And who can forget the post-9/11 backlash in the USA — the steady stream of more than 800 cases of violence and discrimination suffered by American Muslims at the hands of know-nothing abusers? (It is worth nothing that while Muslims make up about 1 percent of the U.S. population, they are victims in 14 percent of religious discrimination cases. These range from homicides and mosque burnings to job, school and zoning law abuses, according to the Justice Department.)

Afghanistan is not impervious to information either. Its people had more than its share of troubles since the 1970s with foreign occupation forces and their stooges. Deeply religious and reflexively volatile, it has long been highly reactive to perceived insults against Islam. Thus the provocative desecration of the Qur’an in Gainesville was not lost in its information radar screen. Last Friday some 20,000 protesters overran the compound of the United Nations in Mazar-i-Sharif, the northern Afghan city, during which 12 people died. The dead included at least seven United Nations workers, and five Afghans. The top U.N. official in Afghanistan blamed Taliban infiltrators for the killings. Violent protests against the burning continued on Saturday in Kandahar where 9 people got killed and 81 injured.

The attack once again underscored the latent hostility toward the nine-year foreign presence here, even in a city long considered to be among the safest in Afghanistan. The indiscriminate NATO bombing campaigns and drone attacks that have killed thousands of civilians have only reinforced the perception amongst most Afghans, including the western-back government of Karzai, that these western forces and their mercenaries have no respect for Afghan lives. They want them out.

Terry Jones, the provocateur responsible for triggering this latest episode, was well aware of the consequences of his sacrilegious action. He remains unrepentant and says that given the chance he would do it all over again. He audaciously demanded that the United States and United Nations take “immediate action” against Muslim nations in retaliation for the deaths. “The time has come to hold Islam accountable,” he said.

Such deranged talks from a bigoted Christian pastor should not surprise us. In the post-9/11 era these Christian zealots have been trying everything possible to expand the West’s war against the Muslim world. Knowing very well that they are protected by laws, these provocateurs have abused the notion of freedom of speech to incite violence, thereby endangering the lives of too many innocent people. And one death is too many!

It is high time for the U.S. government to understand that their nonchalant attitude against these ‘terrorists’ sends out a very incoherent message to the rest of the world when they see the same government justifying their bombing campaigns against hideouts of a radical Muslim cleric for inciting violence against occupation forces in a Muslim land. They call it the pinnacle of hypocrisy! It is simply inexcusable.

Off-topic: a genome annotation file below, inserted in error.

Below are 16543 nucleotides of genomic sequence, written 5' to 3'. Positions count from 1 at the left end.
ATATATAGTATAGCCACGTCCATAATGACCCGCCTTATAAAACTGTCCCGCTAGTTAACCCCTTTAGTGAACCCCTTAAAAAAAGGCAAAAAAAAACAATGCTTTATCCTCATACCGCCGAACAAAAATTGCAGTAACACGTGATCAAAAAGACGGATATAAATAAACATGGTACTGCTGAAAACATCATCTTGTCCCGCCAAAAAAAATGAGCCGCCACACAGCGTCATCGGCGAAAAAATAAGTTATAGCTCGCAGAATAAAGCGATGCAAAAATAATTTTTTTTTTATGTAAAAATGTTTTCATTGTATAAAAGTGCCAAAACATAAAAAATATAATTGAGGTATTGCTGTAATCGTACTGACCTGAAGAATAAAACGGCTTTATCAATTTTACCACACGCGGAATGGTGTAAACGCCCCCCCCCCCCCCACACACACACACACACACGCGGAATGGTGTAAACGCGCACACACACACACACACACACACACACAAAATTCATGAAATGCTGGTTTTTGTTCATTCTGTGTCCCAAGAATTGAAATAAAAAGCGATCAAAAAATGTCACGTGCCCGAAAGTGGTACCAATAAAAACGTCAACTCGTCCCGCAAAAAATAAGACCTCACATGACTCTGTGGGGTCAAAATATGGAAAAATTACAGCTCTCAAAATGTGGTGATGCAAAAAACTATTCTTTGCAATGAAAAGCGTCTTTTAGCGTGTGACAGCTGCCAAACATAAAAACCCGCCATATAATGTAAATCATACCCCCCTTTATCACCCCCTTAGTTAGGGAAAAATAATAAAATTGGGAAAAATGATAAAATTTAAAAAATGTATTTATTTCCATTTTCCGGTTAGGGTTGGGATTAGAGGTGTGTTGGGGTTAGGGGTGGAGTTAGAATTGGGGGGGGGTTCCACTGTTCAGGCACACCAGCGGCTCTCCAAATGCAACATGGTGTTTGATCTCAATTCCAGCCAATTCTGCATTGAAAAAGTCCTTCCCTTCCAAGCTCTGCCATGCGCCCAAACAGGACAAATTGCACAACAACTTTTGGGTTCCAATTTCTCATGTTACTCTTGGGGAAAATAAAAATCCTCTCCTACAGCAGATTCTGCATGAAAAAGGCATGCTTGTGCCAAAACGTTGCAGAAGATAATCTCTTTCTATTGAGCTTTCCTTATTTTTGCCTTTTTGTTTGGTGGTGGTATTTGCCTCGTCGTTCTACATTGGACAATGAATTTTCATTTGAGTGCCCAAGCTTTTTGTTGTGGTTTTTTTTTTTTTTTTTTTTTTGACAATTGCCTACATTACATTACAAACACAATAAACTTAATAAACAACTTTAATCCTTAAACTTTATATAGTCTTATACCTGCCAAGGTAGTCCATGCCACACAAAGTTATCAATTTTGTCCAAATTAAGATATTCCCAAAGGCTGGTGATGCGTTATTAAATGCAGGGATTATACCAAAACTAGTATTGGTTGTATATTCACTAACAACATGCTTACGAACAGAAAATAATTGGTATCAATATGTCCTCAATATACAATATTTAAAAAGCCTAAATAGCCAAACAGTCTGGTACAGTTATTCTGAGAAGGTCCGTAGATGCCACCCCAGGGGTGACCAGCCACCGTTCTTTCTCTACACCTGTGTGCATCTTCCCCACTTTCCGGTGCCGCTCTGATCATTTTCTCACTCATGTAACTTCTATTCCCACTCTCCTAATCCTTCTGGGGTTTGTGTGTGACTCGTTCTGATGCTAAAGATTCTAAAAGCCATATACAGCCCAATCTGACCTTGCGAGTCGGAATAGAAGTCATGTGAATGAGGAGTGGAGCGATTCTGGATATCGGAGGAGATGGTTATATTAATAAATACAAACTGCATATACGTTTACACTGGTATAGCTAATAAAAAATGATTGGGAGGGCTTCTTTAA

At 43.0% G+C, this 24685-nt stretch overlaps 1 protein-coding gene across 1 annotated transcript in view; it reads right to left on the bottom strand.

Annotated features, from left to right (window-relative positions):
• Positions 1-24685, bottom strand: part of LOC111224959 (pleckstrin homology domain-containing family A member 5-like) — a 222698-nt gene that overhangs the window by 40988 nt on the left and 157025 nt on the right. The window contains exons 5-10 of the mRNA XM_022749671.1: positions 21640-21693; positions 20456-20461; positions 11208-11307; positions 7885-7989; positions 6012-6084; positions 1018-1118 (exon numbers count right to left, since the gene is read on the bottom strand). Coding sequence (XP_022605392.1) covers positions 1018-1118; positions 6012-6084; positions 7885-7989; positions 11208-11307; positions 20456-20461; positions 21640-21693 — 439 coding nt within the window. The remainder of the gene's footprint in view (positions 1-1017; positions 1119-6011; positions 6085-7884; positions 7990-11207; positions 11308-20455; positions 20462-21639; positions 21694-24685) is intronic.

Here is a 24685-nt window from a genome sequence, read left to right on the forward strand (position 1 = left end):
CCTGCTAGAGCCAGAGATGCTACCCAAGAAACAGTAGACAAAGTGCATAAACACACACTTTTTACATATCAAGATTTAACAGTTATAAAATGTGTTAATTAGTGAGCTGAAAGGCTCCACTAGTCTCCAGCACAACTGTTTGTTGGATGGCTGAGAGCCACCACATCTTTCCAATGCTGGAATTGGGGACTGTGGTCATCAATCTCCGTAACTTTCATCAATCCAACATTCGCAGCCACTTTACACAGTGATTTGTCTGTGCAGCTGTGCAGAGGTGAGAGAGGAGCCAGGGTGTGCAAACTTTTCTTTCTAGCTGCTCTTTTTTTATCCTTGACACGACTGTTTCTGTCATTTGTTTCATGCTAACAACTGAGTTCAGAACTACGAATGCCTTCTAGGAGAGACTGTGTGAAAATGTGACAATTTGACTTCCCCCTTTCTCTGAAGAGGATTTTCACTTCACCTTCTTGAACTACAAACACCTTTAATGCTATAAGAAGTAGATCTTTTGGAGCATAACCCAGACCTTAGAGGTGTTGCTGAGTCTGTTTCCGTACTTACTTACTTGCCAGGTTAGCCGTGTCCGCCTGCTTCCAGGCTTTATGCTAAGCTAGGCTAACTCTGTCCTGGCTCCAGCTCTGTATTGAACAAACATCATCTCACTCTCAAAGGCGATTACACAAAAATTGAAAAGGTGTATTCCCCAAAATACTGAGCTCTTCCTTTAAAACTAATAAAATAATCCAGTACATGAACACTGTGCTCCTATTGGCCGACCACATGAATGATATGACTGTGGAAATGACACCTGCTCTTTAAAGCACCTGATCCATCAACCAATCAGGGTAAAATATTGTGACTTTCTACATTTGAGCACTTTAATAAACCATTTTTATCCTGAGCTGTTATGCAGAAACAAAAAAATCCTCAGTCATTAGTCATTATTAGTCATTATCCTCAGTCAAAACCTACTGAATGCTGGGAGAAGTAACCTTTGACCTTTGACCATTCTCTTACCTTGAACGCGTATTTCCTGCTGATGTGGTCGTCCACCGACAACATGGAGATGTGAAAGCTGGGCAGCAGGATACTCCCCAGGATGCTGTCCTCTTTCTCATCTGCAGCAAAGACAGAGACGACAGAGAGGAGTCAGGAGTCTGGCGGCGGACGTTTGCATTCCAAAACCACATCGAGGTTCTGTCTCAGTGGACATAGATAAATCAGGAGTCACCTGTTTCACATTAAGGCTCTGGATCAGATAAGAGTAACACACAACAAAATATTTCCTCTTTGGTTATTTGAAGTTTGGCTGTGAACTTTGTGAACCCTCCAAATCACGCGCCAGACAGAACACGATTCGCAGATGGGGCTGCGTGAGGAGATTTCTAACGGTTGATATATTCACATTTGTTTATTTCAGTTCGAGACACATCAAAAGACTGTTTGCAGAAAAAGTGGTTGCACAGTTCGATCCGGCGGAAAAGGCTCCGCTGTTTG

The Dying Days of a Dinosaur

It takes long time for carcass of an elephant to decay compared to small animals like a rat. The signs are all too visible these days that the United States of America is dying or decaying. It is not as strong economically as it used to be some two decades ago. However, contrary to conservative right-wing claims, the process of its downfall did neither start with the bailout of the Wall Street moguls in 2008 or 2009 nor with the election win of Obama.

Pinpointing a definitive time for this beginning of decline in super status is not an easy one since pundits will differ for a plethora of reasons. I would like to believe that it started with Bush Jr.’s two wars in Afghanistan (2001) and Iraq (2003). By all counts these American wars have been pyrrhic wars for this giant nation, the same way it was for King Pyrrhus of ancient Epirus in 279-80 BCE. In both of Pyrrhus's victories against the Romans, the latter suffered greater casualties than Pyrrhus did. However, the Romans had a much larger supply of men from which to draw soldiers, so their casualties did less damage to their war effort than Pyrrhus's casualties did to his.

GW Bush’s wars -- the first two of the 21st century – have been quite similar. With unmatched lethal power and raw brutality, his American forces were able to replace two unfriendly regimes and devastate those countries – turning the clock back to the pre-modern era. The casualties on the American side have been rather small – only some 6000 dead while it has managed to kill nearly a million – mostly unarmed civilians. And yet, the Afghan war shows no signs that it would end without a viable political solution allowing the Taliban to share power with the Karzai regime. Like the defeated Romans, the Taliban have a much larger supply of men from which to draw soldiers, so their casualties did less damage to their war effort than Bush's casualties did to his. The Afghan war – now continued by President Obama, is costing ordinary Americans more than a trillion dollar.